TIP #1. Don’t Try to Change the Segment or Story Idea
During the pre-interview, don’t attempt to influence the producer or journalist to slant or change the original segment idea.
You see, the article, story, or segment idea is usually already set in stone by Managing Editors or Executive Producers, and your media contact has very little flexibility. They are assigned to develop a story idea according to a specific set of directives, and they will appreciate your support in moving the story forward.
Always give the media the info they are looking for first, so they can complete their assignment. Otherwise, they might decide to move on to another expert. If you do a great job for them, that is, if you are on message without meandering off topic, they will use you again.
TIP #2. Never Cancel an Appointment with the Media!
Once you indicate that you’re available for the media opportunity, don’t change your mind. Once you commit, the producer or journalist moves immediately to finalize the media placement.
When you make a commitment, stick to it, even if something comes up that you feel is more important. Your word should be worth gold in this industry!
TIP #3. Prepare Talking Points for Pre-Interviews
Prepare at least five talking points in advance of your pre-interview or interview with the media. This way, you’ll appear to have command over your area of expertise and you will avoid stumbling for thoughts or concepts.
If the media doubts your ability or expertise in the pre-interview, they will not use you for the placement. They simply have no choice. Their job is to book top, qualified experts, and if you show you are not that, they have to move on. So think of any contact you have with the media as an audition.
TIP #4. Make Sure the Media Has Your FAST Contact Info!
Always provide the media with your contact info, including your cell phone and fast contact info. When the media moves, it moves fast. If you are actively seeking PR or are booked for a media opportunity already, keep yourself available and able to be reached immediately. If you give out your cell phone, be sure it is working properly and you don’t miss any messages.
If you are traveling to a location for a TV or radio segment ask for the emergency contact info to the producer. If you have trouble finding the location, you know how to reach your media contact immediately.
TIP #5. Go Over the Spelling of Your Name & Credentials with Producer to Make Sure They Are Exactly Correct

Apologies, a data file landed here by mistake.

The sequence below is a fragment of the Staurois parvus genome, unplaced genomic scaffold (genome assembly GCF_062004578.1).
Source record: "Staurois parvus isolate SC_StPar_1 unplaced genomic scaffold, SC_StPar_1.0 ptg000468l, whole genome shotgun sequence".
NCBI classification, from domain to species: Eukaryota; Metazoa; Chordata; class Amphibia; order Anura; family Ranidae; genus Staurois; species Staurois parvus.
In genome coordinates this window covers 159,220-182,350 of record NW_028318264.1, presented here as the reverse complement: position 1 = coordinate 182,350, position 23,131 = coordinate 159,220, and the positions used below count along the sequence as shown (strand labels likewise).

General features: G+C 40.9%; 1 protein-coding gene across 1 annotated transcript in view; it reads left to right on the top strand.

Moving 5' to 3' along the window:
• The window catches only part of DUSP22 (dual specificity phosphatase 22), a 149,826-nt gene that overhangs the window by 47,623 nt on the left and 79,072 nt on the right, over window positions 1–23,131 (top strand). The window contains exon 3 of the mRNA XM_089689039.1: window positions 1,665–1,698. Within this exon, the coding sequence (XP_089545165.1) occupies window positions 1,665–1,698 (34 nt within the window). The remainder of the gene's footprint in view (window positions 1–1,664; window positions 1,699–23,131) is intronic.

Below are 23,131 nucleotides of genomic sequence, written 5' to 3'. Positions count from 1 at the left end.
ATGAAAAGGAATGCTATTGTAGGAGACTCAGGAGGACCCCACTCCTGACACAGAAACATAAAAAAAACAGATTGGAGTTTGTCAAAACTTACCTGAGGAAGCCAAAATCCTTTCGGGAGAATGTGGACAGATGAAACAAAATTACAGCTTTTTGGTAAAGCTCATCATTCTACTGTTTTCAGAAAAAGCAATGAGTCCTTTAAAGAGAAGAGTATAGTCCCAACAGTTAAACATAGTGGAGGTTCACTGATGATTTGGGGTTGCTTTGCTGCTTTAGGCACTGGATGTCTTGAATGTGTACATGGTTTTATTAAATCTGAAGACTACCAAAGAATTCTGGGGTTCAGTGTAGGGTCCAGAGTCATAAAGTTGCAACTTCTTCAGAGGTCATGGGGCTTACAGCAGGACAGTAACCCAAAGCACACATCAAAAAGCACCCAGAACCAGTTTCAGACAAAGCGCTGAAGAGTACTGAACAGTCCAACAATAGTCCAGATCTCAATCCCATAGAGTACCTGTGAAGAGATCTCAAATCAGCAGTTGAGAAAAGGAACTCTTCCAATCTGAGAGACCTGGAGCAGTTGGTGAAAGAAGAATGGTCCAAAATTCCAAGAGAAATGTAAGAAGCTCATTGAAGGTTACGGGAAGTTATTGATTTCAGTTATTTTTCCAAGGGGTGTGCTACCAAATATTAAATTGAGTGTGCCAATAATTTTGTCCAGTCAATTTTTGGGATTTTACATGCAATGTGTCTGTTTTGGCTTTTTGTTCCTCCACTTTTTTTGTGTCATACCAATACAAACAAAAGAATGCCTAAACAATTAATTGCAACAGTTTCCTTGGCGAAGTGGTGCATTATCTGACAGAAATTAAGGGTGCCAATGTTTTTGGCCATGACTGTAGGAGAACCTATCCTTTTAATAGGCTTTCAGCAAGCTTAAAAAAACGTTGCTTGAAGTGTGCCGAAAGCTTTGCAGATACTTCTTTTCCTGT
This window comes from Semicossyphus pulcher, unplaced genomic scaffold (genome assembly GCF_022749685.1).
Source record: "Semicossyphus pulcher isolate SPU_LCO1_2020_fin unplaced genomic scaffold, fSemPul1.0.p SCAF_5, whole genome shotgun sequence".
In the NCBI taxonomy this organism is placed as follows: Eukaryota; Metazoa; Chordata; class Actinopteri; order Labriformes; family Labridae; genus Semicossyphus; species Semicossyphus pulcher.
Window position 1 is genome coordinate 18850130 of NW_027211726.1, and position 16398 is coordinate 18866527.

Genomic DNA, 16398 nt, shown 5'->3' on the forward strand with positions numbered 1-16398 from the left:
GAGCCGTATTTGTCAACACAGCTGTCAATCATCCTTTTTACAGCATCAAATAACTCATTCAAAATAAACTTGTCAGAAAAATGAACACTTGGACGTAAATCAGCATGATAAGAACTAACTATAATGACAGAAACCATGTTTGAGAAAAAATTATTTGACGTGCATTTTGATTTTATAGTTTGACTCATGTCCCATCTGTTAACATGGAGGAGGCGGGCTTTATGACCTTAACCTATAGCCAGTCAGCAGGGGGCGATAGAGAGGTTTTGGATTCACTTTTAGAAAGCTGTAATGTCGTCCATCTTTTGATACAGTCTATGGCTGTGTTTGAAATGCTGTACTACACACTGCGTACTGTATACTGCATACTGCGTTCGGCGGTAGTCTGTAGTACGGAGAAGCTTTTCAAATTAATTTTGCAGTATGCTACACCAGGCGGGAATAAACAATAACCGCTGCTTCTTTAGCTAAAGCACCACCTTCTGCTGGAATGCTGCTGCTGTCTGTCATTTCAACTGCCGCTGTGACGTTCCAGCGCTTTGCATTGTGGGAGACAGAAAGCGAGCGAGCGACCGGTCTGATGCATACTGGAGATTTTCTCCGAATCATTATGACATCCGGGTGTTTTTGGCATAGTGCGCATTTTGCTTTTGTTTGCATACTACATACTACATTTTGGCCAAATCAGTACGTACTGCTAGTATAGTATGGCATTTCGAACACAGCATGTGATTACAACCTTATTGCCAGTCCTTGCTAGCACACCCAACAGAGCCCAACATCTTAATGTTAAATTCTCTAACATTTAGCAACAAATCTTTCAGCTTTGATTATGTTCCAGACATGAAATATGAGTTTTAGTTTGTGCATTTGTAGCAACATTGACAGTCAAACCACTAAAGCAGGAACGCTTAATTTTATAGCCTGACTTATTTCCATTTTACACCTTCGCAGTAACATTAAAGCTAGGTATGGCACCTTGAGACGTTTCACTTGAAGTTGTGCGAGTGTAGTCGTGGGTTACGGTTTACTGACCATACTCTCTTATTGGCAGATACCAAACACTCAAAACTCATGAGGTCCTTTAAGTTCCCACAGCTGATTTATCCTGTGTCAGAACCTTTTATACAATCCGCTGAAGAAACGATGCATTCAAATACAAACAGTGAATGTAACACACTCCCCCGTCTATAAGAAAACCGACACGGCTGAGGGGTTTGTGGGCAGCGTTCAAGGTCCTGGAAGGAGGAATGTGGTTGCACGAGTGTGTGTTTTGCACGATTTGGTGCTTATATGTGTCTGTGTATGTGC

Take on the role of fact checker when it comes to making sure your name is spelled correctly, your credentials are exact and the name of your book or company is correct. Just ask the media to repeat the spelling back to you, along with the name of the book.
It is also a great idea to email your media contacts your name, credentials, and the name of your book so there is a reference if needed later.
TIP #6. Don’t Ask the Producer for a Tape of Your Segment AFTER It Airs
Most media outlets no longer offer to provide you with a tape of the segment so you will need to be sure that you record your segment on your own. Ask others to record the segment for you, as well.
You can also try this. Ask the producer if you can bring in a blank VHS that they can pop into their recorder for you so you can leave with a copy. However, if the producer says they can’t do this for you, remember its NO PROBLEM. Don’t worry—you can buy your segment from a professional recording company called Video Monitoring Systems. They record the shows but order quickly because they have a limit on the time they archive the shows.
Also, since it is in your best interests to have a professionally copied tape of your segment, call Video Monitoring Systems in advance to make sure of the details.
TIP #7. Don’t Over-Promote Your Book During the TV Segment
When you over-promote your book in the segment, you create lots of problems for yourself. Instead, pack the segment with your best info!
When you give the show your best stuff, they’ll notice and want to invite you back. Your audience will respond to you, as well, and your book will sell itself.
Showing the cover of the book on the screen is much more powerful than the author mentioning the book in the interview. So be sure to ask if they can show your book’s cover in the intro early in the booking process.
TIP #8. However—Mentioning Your Book on Radio Is OK—But Not Too Much!
The radio host usually mentions the name of your book in the intro, so be sure the producer has a copy of your book. Also, be sure to send a press release that includes a short intro for you, as well as a longer intro that the host could use to introduce you and refer back to during the interview.
In radio there is no visual, so avoid saying, “in my book;” instead, sprinkle in the name of your book when appropriate. You can learn to create a visual segment using language that is, creating messages and conversations that encourage the listeners to create their own images in their own minds.
To learn more about the world of publicity, you can listen LIVE to my teleseminars in MP3 format.